The use of food in the body is now fairly well understood, and the composition of all familiar food material is known. The cold, hard, mathematical basis for dietetics has therefore been laid, but the ability to calculate and balance rations is not enough for the successful physician. He should remind himself occasionally of the counsel set forth by a well known authority:1 "Much of the feeding in the treatment of disease must rest on clinical experience, for the personal equation always enters into the picture, and it will always be true that certain individuals will not react to food stimuli in a normal way, idiosyncrasy playing a not inconsiderable role. Since this is true in health, how much greater the variation in disease when one considers that all people differ in their habits, environment, age, activity of gland and susceptibility to certain food elements."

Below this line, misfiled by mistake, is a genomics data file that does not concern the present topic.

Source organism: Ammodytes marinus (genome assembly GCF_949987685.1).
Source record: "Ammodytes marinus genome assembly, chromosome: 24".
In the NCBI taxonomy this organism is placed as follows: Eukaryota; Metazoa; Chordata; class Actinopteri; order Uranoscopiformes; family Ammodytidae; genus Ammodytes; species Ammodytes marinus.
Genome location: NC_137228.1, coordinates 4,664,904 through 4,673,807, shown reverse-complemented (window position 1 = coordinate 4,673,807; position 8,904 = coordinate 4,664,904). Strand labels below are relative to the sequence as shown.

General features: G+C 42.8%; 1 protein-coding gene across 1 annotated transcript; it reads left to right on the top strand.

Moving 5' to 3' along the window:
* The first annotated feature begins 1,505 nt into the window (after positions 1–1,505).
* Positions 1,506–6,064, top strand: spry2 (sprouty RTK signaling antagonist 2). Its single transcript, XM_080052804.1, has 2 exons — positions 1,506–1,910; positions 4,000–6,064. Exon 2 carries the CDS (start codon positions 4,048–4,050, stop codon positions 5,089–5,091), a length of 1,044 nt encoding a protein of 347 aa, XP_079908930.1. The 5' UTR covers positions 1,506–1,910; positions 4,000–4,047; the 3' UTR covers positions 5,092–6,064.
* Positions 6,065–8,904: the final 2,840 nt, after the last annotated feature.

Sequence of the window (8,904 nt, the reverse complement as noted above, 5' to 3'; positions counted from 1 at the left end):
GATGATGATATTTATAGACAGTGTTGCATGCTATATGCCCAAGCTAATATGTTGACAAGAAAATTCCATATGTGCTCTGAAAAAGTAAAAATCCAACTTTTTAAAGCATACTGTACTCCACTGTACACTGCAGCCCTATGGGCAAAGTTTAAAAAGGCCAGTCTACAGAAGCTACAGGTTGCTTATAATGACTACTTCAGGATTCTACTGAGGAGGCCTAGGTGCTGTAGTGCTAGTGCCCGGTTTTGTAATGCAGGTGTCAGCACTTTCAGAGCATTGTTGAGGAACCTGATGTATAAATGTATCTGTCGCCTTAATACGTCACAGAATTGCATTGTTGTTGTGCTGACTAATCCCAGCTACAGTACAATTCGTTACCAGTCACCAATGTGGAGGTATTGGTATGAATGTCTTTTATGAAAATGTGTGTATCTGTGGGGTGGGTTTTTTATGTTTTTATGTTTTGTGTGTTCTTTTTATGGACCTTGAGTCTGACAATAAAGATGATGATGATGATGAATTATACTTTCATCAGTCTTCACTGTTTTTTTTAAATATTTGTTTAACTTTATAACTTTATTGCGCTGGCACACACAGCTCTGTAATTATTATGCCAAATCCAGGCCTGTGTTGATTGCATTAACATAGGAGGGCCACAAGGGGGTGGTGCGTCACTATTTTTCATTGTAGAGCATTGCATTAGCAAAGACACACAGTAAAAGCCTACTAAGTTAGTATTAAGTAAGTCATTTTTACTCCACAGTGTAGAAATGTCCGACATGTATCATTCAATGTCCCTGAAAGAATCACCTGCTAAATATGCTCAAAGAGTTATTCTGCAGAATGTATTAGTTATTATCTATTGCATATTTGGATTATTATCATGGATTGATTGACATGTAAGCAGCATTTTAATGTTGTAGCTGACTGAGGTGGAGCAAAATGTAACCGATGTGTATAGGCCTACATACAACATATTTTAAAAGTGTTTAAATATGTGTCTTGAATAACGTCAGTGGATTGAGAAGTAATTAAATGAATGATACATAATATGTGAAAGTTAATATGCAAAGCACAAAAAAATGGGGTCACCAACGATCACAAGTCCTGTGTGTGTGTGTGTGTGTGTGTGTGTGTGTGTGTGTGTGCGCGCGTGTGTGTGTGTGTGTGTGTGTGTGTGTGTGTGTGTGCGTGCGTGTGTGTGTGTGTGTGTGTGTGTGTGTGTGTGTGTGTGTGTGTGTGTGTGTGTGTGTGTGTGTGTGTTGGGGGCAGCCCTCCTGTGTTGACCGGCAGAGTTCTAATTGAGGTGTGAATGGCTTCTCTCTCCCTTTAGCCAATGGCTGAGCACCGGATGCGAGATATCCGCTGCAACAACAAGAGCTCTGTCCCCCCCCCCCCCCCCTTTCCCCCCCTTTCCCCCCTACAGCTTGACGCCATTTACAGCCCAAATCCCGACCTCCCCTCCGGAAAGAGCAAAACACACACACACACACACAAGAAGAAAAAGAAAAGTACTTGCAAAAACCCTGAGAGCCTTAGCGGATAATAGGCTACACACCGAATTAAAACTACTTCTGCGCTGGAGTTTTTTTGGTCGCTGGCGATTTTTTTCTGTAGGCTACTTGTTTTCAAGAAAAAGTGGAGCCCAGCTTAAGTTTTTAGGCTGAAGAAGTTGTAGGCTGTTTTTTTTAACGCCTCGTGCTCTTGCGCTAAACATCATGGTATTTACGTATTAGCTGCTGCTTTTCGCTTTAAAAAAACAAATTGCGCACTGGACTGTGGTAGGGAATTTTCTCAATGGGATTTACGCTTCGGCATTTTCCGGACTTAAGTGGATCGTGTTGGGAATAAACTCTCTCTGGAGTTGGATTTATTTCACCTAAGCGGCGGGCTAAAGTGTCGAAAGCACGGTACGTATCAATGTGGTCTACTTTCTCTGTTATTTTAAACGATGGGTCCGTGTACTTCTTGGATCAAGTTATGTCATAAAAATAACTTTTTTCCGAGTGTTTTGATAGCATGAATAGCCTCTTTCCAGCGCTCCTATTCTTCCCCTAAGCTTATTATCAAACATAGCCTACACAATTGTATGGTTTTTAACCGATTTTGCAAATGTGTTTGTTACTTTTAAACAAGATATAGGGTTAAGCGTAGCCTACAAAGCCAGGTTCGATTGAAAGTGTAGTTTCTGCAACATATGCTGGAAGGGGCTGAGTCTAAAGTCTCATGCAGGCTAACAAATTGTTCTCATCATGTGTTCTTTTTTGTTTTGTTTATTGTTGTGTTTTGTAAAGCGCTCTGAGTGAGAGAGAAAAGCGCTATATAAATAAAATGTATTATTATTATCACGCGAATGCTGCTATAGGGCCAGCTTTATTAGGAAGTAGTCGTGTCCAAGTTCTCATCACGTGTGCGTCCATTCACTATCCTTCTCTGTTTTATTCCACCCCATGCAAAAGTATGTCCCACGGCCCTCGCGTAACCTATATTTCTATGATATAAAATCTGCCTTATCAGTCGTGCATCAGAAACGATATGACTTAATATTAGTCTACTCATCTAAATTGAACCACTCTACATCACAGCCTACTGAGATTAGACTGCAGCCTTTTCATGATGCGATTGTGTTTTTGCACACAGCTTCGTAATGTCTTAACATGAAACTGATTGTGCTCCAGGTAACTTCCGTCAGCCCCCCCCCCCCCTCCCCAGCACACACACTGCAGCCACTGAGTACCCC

A consideration of the
STERN F, REYNER J. THE USE OF NATIONAL FOODS IN TREATING DIABETIC PATIENTS OF FOREIGN BIRTH. JAMA. 1927;88(5):316–322. doi:10.1001/jama.1927.92680310028009
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